HR 2447 Canis Majoris

(The Planet Project)

cma HR 2447 has not one, but two planets. More unusual, like HR 2877, the planet belong not to an ordinary dwarf, as most do, but to a giant star, one that is in the act of evolving and dying.


The lower circle shows the location of the class K giant star HR 2447, found in the constellation Canis Major. The planets orbit their star with periods of 430 and 2500 days (1.18 and 6.84 years) and average orbital sizes of 1.1 and 3.5 Astronomical Units, the inner one with an eccentricity of about 20 percent. Lower limits to the masses are respectively estimated at 5 and 7 times that of Jupiter.


HR 2447, also called HD 47536, is a fifth magnitude (5.26) class K0 orange giant in Canis Major. Too faint to have a proper or Greek letter name, it is known best by its numbers in the Bright Star(HR) and the Henry Draper (HD) Catalogues. From a distance of 395 light years, it shines with a luminosity of 174 times that of the Sun from a surface with a temperature of 4380 Kelvin. From these values, we infer a radius 22.9 times solar, appropriate for an evolved, helium-fusing giant, and a mass close to that of the Sun. Direct measure of angular diameter leads to a radius of 23.6 times solar, the agreement showing that the stellar parameters are accurate. Our Sun appears half a degree across in our sky. At 1.1 AU, the star would appear over 20 times as big as the Sun, nearly 11 degrees across, twice the angular separation between the front bowl stars of the Big Dipper. Unlike most stars with planets, HR 2447 is metal poor, with an iron content just 20 percent of solar.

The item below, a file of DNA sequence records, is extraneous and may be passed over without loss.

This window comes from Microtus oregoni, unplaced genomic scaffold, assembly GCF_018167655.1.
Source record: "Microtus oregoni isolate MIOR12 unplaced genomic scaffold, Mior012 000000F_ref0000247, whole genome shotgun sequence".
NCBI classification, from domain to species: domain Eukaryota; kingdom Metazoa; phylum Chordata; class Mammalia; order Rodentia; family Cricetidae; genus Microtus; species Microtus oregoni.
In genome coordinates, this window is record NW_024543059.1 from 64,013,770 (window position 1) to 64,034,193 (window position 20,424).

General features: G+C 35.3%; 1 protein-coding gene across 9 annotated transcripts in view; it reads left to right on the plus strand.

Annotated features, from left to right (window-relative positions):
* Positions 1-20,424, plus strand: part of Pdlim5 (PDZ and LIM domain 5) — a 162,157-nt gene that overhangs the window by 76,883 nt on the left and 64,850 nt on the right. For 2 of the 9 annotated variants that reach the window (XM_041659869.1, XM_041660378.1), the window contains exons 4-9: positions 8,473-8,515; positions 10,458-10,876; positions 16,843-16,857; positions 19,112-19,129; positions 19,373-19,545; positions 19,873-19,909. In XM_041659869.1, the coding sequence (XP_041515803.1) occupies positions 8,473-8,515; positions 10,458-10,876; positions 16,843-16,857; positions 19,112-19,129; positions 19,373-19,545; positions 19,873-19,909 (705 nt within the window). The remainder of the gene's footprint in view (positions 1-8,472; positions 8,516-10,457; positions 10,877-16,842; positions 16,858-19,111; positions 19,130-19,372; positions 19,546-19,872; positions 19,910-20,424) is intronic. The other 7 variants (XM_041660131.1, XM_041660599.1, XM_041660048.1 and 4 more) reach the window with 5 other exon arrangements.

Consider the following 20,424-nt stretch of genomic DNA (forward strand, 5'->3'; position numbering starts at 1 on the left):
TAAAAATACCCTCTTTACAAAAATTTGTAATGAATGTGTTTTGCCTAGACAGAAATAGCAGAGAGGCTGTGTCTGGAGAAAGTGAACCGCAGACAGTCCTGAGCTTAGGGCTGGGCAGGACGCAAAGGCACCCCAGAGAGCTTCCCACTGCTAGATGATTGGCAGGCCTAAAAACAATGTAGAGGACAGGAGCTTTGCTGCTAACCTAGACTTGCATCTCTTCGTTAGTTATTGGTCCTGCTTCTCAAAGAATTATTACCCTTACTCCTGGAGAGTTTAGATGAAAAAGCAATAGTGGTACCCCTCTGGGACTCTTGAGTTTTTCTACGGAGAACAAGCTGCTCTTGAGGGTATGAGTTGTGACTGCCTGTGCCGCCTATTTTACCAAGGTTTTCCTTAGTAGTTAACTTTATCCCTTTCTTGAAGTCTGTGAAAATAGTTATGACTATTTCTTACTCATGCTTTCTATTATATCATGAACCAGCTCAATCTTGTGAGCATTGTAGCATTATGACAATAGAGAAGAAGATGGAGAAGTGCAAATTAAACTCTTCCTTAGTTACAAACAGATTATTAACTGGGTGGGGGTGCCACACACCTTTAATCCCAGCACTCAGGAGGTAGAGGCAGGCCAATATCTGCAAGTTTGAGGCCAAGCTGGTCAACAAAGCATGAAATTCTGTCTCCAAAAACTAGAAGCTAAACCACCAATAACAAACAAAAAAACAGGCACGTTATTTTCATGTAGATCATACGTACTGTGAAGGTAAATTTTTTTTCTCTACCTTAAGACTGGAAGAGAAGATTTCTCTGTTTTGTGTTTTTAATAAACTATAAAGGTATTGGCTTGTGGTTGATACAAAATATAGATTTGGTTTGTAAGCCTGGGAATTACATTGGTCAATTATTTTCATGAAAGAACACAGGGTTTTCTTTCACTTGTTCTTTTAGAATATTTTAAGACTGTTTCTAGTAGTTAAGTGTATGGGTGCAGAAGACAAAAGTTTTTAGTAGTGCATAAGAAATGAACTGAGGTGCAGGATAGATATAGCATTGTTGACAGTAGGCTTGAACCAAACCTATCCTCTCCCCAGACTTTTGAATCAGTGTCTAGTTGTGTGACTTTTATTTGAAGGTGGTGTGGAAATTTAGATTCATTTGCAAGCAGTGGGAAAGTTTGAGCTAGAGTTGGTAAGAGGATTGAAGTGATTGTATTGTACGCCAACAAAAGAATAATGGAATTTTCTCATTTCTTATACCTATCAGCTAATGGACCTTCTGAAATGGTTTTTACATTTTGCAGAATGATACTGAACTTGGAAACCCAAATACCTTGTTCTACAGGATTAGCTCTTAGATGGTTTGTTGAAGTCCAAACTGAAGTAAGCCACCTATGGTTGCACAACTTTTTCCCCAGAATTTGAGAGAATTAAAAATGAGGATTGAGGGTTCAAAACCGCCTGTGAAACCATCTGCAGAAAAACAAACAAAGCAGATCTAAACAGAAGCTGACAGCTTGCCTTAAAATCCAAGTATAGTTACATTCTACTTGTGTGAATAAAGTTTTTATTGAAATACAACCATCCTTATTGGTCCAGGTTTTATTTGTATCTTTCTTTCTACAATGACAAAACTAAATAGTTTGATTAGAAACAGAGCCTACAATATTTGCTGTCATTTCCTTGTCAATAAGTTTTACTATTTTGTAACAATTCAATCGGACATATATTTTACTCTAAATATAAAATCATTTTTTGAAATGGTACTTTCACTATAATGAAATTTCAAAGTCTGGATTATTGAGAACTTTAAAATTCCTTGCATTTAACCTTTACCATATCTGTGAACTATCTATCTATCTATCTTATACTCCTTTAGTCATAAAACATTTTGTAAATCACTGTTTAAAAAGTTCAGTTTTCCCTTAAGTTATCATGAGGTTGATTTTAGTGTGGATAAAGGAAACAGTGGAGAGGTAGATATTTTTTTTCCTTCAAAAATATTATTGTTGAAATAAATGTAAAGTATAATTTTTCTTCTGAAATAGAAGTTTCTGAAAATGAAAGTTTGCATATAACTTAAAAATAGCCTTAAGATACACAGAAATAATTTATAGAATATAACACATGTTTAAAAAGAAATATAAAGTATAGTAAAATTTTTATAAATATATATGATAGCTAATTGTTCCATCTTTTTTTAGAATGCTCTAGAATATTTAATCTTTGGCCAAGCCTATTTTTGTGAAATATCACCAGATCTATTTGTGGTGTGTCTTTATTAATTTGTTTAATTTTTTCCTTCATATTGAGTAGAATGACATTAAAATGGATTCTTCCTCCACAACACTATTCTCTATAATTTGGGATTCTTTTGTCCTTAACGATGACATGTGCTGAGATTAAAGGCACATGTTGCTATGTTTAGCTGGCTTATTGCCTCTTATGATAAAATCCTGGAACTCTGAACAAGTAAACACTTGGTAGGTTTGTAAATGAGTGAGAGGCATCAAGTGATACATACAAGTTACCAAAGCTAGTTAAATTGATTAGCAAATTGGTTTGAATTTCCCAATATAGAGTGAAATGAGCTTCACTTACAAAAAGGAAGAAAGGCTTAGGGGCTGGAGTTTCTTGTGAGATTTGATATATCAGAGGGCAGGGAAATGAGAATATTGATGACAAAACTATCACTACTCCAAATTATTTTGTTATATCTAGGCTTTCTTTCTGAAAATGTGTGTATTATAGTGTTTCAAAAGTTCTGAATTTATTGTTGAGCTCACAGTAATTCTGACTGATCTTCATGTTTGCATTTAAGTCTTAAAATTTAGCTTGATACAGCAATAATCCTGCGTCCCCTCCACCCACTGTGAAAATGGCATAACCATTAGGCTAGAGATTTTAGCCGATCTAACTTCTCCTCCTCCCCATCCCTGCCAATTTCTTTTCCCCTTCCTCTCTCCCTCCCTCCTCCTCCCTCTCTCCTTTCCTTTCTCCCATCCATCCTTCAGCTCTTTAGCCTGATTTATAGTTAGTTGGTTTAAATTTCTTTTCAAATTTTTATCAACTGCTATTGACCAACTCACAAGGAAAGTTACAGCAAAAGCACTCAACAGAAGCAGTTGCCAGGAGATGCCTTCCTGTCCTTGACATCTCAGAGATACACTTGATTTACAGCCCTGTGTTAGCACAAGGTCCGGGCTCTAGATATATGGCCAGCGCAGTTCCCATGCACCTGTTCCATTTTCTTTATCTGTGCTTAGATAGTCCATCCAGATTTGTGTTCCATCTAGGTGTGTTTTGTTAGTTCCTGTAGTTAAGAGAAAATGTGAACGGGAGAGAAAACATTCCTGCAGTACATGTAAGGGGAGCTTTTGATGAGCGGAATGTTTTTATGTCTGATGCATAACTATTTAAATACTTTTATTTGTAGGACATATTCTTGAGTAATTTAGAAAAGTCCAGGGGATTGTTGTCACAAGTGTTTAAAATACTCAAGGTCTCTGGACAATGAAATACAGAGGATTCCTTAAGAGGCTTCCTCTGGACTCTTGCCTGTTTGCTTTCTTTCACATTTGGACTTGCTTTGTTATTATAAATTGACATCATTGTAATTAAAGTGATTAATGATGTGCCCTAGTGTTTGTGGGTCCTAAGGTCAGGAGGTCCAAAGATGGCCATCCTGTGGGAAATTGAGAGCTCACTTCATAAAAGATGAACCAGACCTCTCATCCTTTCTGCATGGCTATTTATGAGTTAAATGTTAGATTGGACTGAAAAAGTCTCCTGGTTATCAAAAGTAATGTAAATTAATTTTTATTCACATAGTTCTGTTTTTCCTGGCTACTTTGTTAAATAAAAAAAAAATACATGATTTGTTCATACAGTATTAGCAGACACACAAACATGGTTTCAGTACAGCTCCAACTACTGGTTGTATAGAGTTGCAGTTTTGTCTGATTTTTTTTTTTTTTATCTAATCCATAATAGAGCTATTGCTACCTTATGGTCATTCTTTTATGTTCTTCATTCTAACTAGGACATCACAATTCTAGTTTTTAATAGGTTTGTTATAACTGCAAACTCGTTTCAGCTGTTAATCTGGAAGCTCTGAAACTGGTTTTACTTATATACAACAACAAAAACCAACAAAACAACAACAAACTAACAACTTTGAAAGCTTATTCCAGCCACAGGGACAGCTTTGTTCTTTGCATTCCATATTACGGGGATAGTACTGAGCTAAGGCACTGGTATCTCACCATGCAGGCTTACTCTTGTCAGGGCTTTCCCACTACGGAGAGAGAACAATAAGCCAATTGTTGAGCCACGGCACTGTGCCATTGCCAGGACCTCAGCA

HD 47186, the faint smudge at the center of the upper circle, also has a pair of orbiting planets, one of which is a "superearth."
Written by Jim Kaler. Return to The Planet Project or go to STARS.